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How to make my ship fire a laser?

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7 replies to this topic

#1 Zeus_   Members   

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Posted 19 November 2001 - 04:22 PM

I have a ship class, and every time the user hits the ''p'' key, the ship should emit a laser. I have code like this: player::fire(){ glPushMatrix(); glColor3f(0.0, 0.0, 1.0); glLineWidth(3); glBegin(GL_LINES); glVertex3f(0.0, 0.0, 0.0); glVertex3f(0.0, 1.0, 0.0); glEnd(); for(float a=0.0; a<10.0; a+=0.05){ glTranslatef(0.0, a, 0.0);} glPopMatrix(); } But it doesn''t work... I want it so that whenever I hit the fire button, a little line appears, and translates to the top of the screen (as in out of site) along the y axis.. I cant seem to get this to work. Please help! ~Jesse

#2 Fruny   Moderators   

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Posted 20 November 2001 - 04:04 AM

You have to do the translation before the drawing. Plus, if you want an animation, you will have to do it over several frames. You cannot just put it into a single for loop.

#3 Anonymous Poster_Anonymous Poster_*   Guests   

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Posted 20 November 2001 - 04:19 AM

You need a shot class, such as:

class Shot
{
float x, y, z;

public:
Shot(float X, float Y, float Z): x(X), y(Y), z(Z) {}

void Update() {
glPushMatrix();
glColor3f(0.0, 0.0, 1.0);
glLineWidth(3);
glTranslatef(x, y, z);

glBegin(GL_LINES);
glVertex3f(0.0, 0.0, 0.0);
glVertex3f(0.0, 1.0, 0.0);
glEnd();

y += .05;
}

bool Done() {
return y == 10;
}
};

Then you can make a new Shot whenever your ship fires (keep a
list of the activve ones) then call Update on each frame and
remove them when Done == true

- Loki


#4 Zeus_   Members   

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Posted 20 November 2001 - 02:34 PM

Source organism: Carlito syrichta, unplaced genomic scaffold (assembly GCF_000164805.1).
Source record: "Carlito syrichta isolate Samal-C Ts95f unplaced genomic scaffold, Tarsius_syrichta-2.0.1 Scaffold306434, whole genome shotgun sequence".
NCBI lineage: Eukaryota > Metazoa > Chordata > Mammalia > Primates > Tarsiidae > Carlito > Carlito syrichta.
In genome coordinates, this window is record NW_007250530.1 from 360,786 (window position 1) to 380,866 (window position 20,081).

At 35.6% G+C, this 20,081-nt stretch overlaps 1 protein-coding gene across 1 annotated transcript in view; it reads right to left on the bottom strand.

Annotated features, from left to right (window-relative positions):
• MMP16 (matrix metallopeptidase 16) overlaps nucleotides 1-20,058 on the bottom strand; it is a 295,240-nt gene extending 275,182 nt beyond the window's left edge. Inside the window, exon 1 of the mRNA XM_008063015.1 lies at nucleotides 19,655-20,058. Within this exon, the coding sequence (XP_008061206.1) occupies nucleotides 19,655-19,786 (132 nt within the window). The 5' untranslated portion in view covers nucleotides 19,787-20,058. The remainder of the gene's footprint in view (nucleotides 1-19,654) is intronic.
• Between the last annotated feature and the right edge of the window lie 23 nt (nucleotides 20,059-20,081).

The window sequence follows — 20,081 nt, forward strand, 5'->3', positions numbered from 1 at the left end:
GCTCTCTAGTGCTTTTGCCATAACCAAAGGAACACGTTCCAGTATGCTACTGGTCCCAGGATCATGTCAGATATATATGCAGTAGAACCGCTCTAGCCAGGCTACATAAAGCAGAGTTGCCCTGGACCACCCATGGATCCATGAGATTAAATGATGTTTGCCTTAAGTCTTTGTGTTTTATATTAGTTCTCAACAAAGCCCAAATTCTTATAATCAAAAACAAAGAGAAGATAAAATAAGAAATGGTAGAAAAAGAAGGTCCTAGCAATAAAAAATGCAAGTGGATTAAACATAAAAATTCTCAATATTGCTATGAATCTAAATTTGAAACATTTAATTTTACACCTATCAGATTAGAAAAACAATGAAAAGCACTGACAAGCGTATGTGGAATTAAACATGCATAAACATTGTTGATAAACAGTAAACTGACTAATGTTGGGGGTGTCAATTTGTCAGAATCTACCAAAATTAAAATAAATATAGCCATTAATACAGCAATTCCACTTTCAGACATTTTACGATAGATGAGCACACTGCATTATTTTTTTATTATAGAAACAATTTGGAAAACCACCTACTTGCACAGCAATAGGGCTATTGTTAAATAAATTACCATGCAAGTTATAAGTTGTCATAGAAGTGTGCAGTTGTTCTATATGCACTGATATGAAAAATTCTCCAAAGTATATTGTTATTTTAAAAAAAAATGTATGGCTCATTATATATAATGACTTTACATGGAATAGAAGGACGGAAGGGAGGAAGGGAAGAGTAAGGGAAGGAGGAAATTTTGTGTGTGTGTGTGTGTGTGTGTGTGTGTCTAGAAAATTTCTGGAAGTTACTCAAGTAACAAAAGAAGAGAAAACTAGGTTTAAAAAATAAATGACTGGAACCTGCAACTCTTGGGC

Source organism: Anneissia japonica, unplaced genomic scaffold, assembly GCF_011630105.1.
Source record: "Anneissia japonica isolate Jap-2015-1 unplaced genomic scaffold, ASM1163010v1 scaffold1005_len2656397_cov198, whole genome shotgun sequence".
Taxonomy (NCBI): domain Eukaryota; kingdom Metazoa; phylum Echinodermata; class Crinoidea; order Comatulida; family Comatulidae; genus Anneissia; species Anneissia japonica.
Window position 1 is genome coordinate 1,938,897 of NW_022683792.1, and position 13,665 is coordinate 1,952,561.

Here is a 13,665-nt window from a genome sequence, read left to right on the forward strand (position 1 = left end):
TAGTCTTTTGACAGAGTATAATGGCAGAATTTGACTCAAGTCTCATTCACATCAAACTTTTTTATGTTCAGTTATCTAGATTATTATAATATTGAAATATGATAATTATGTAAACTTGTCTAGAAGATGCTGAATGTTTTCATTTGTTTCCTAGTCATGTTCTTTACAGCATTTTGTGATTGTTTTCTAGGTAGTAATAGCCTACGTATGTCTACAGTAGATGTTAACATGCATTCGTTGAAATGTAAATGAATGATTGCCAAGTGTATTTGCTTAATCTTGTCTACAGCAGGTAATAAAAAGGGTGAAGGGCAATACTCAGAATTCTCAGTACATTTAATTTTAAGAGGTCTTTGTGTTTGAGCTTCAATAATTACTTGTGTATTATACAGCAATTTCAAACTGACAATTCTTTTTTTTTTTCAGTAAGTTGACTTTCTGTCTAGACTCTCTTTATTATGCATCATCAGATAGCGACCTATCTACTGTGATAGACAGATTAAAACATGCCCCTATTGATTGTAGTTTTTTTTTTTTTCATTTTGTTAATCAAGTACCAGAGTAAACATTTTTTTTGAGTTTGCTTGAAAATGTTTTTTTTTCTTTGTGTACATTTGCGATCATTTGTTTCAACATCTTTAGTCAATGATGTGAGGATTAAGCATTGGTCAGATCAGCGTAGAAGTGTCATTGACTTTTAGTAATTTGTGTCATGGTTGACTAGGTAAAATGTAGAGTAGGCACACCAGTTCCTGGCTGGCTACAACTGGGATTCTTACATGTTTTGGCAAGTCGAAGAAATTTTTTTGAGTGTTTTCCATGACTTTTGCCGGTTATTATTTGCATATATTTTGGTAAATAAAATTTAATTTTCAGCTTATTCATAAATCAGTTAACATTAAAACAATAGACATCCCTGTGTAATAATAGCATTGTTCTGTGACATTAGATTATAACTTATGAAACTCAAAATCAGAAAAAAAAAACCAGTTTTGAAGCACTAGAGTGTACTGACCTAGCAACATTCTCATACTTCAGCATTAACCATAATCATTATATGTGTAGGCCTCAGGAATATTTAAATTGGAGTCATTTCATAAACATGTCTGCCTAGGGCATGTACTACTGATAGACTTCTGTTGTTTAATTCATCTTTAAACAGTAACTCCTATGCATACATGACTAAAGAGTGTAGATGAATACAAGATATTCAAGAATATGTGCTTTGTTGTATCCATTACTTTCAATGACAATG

Uhh...

I saw that colon in there, where you put

Shot(float X, float Y, float Z): x(X), y(Y), z(Z) {}

...

I have never seen a colon used like that.. Honestly.

In 5 years of programming, I have never seen that. And it still compiled/executed perfectly.

Could you tell me what that means?!! And maybe the syntax? Whats it used for!?

Thanks.

I fell really stupid...

#5 Beer Hunter   Members   

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Posted 20 November 2001 - 06:03 PM

It does look wierd... that''s not your fault

It''s purpose is simply to assign values to class members. It''s like saying:

x = X; y = Y; z = Z;

It''s generally done the "wierd" way, though. I''m not sure of the reason it''s done that way, but I''m sure someone can explain.

#6 Vlion   Members   

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Posted 21 November 2001 - 05:23 PM

Cool.

I came, I saw, I got programmers block.
~V''''lion

#7 hpox   Members   

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Posted 21 November 2001 - 05:31 PM

The stuff after the colon is called an initializing list.

#8 AdmiralBinary   Banned   

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Posted 21 November 2001 - 05:53 PM

An initialization list calls the constructors of the members listed there with the parameters u pass to them. For instance:

class Number
{
public:
Number(int newval) { val = newval; }
int val;
};

class Word
{
public:
Word(string newval) { val = newval; }
string val;
};

class Pair
{
public:
Pair():a(5),b("Hello!") {}
Number a;
Word b;
};

Sometimes useful for those who dote on OOOP (Over-Object-Oriented-Programming).

---------------

I finally got it all together...
...and then forgot where I put it.




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